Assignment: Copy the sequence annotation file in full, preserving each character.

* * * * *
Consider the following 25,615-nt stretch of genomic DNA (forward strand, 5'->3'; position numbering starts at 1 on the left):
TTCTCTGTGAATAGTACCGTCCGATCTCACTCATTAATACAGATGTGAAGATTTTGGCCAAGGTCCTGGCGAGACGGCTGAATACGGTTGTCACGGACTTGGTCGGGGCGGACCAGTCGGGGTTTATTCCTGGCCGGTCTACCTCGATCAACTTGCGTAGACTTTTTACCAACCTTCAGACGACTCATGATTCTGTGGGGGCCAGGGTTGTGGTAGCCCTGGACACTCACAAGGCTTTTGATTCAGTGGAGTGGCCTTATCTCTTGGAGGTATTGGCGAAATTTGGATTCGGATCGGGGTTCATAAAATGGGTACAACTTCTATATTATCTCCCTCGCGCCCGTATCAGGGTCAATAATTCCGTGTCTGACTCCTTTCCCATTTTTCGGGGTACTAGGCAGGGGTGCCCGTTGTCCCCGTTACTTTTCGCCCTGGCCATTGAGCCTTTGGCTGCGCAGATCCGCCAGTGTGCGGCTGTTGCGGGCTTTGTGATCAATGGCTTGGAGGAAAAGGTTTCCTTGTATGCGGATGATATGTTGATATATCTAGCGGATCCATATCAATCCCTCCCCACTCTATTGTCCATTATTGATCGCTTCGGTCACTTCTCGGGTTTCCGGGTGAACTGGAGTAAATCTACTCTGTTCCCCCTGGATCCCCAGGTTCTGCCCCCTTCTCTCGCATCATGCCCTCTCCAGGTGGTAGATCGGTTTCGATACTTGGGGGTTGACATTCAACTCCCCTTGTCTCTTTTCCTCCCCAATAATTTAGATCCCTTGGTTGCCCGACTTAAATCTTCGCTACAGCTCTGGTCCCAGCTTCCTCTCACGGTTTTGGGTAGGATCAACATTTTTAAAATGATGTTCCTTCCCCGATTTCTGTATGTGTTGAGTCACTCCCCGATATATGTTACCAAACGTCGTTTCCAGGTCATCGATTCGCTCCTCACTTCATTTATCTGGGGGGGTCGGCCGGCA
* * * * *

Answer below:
Consider the following 25,615-nt stretch of genomic DNA (forward strand, 5'->3'; position numbering starts at 1 on the left):
TTCTCTGTGAATAGTACCGTCCGATCTCACTCATTAATACAGATGTGAAGATTTTGGCCAAGGTCCTGGCGAGACGGCTGAATACGGTTGTCACGGACTTGGTCGGGGCGGACCAGTCGGGGTTTATTCCTGGCCGGTCTACCTCGATCAACTTGCGTAGACTTTTTACCAACCTTCAGACGACTCATGATTCTGTGGGGGCCAGGGTTGTGGTAGCCCTGGACACTCACAAGGCTTTTGATTCAGTGGAGTGGCCTTATCTCTTGGAGGTATTGGCGAAATTTGGATTCGGATCGGGGTTCATAAAATGGGTACAACTTCTATATTATCTCCCTCGCGCCCGTATCAGGGTCAATAATTCCGTGTCTGACTCCTTTCCCATTTTTCGGGGTACTAGGCAGGGGTGCCCGTTGTCCCCGTTACTTTTCGCCCTGGCCATTGAGCCTTTGGCTGCGCAGATCCGCCAGTGTGCGGCTGTTGCGGGCTTTGTGATCAATGGCTTGGAGGAAAAGGTTTCCTTGTATGCGGATGATATGTTGATATATCTAGCGGATCCATATCAATCCCTCCCCACTCTATTGTCCATTATTGATCGCTTCGGTCACTTCTCGGGTTTCCGGGTGAACTGGAGTAAATCTACTCTGTTCCCCCTGGATCCCCAGGTTCTGCCCCCTTCTCTCGCATCATGCCCTCTCCAGGTGGTAGATCGGTTTCGATACTTGGGGGTTGACATTCAACTCCCCTTGTCTCTTTTCCTCCCCAATAATTTAGATCCCTTGGTTGCCCGACTTAAATCTTCGCTACAGCTCTGGTCCCAGCTTCCTCTCACGGTTTTGGGTAGGATCAACATTTTTAAAATGATGTTCCTTCCCCGATTTCTGTATGTGTTGAGTCACTCCCCGATATATGTTACCAAACGTCGTTTCCAGGTCATCGATTCGCTCCTCACTTCATTTATCTGGGGGGGTCGGCCGGCA